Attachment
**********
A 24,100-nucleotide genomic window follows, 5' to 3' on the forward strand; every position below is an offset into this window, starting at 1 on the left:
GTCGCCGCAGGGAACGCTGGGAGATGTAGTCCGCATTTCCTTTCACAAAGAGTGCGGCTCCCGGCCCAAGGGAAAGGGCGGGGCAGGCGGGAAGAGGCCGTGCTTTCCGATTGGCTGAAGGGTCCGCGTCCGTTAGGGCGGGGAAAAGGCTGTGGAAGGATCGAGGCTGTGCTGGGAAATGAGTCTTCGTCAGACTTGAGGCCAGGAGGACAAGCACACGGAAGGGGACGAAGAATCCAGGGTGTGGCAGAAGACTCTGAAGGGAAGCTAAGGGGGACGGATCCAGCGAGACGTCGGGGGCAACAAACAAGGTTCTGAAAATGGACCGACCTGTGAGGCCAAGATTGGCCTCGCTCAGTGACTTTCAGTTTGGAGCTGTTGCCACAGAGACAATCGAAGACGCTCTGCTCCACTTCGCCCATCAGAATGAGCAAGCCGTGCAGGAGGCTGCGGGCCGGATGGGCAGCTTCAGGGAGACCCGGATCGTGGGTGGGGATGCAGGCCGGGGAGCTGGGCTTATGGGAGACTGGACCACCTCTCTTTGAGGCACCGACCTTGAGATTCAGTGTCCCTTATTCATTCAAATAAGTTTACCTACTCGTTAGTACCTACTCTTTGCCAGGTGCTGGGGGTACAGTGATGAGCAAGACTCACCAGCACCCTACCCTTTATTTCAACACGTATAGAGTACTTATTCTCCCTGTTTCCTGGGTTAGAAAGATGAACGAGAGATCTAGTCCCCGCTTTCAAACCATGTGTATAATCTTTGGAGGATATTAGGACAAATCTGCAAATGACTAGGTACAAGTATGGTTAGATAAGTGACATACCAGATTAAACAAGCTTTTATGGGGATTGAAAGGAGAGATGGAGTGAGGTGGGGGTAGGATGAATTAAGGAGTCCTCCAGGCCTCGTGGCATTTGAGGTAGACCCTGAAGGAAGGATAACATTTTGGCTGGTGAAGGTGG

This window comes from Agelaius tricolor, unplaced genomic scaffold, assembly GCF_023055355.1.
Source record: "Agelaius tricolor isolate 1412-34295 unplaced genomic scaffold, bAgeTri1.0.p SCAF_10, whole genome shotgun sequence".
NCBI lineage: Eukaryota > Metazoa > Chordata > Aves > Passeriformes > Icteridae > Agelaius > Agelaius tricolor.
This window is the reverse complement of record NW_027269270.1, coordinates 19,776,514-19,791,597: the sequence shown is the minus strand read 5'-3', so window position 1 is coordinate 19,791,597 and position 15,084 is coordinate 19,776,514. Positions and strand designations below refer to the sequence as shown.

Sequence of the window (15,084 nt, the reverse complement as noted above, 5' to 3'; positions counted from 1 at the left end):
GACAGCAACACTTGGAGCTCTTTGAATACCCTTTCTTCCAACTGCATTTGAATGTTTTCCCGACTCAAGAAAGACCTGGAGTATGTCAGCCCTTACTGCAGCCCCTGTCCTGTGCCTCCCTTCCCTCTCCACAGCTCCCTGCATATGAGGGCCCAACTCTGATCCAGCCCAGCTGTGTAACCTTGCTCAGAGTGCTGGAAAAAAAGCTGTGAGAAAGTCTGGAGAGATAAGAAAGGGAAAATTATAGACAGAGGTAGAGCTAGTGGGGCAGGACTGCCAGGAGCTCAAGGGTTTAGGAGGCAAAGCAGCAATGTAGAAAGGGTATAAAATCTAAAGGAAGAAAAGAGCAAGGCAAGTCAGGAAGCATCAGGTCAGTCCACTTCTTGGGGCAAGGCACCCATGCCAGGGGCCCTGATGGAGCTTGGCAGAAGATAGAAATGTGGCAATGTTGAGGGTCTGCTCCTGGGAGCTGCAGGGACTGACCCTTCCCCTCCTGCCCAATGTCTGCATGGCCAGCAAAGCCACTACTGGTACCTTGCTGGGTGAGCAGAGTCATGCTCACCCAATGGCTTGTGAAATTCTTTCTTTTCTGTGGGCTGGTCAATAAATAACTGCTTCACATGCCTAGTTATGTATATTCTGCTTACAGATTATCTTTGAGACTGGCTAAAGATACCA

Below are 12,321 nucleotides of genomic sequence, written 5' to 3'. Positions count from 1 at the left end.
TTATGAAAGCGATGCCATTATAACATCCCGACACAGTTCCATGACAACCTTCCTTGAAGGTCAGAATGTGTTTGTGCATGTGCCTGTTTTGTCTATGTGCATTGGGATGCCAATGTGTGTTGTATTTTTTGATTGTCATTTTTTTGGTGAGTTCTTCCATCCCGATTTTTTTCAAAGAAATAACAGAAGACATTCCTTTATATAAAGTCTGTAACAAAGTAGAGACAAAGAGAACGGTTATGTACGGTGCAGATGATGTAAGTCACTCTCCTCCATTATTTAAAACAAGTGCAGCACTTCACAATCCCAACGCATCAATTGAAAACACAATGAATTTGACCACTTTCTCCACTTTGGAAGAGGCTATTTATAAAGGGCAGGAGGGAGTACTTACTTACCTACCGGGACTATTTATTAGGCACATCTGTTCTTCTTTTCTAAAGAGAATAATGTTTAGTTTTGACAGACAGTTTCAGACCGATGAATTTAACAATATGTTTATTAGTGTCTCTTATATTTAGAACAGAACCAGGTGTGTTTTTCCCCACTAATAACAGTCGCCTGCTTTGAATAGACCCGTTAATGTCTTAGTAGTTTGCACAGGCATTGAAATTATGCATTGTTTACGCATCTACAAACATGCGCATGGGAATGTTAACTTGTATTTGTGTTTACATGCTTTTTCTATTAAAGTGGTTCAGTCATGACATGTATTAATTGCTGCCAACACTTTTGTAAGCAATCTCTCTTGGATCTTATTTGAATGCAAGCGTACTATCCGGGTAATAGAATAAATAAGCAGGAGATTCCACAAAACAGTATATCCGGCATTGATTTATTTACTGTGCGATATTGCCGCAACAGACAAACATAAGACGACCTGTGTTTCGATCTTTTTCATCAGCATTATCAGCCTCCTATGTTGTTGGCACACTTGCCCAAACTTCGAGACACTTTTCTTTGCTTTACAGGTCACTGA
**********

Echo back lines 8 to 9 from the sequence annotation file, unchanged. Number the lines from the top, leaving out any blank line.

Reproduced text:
GACAGCAACACTTGGAGCTCTTTGAATACCCTTTCTTCCAACTGCATTTGAATGTTTTCCCGACTCAAGAAAGACCTGGAGTATGTCAGCCCTTACTGCAGCCCCTGTCCTGTGCCTCCCTTCCCTCTCCACAGCTCCCTGCATATGAGGGCCCAACTCTGATCCAGCCCAGCTGTGTAACCTTGCTCAGAGTGCTGGAAAAAAAGCTGTGAGAAAGTCTGGAGAGATAAGAAAGGGAAAATTATAGACAGAGGTAGAGCTAGTGGGGCAGGACTGCCAGGAGCTCAAGGGTTTAGGAGGCAAAGCAGCAATGTAGAAAGGGTATAAAATCTAAAGGAAGAAAAGAGCAAGGCAAGTCAGGAAGCATCAGGTCAGTCCACTTCTTGGGGCAAGGCACCCATGCCAGGGGCCCTGATGGAGCTTGGCAGAAGATAGAAATGTGGCAATGTTGAGGGTCTGCTCCTGGGAGCTGCAGGGACTGACCCTTCCCCTCCTGCCCAATGTCTGCATGGCCAGCAAAGCCACTACTGGTACCTTGCTGGGTGAGCAGAGTCATGCTCACCCAATGGCTTGTGAAATTCTTTCTTTTCTGTGGGCTGGTCAATAAATAACTGCTTCACATGCCTAGTTATGTATATTCTGCTTACAGATTATCTTTGAGACTGGCTAAAGATACCA

Below are 12,321 nucleotides of genomic sequence, written 5' to 3'. Positions count from 1 at the left end.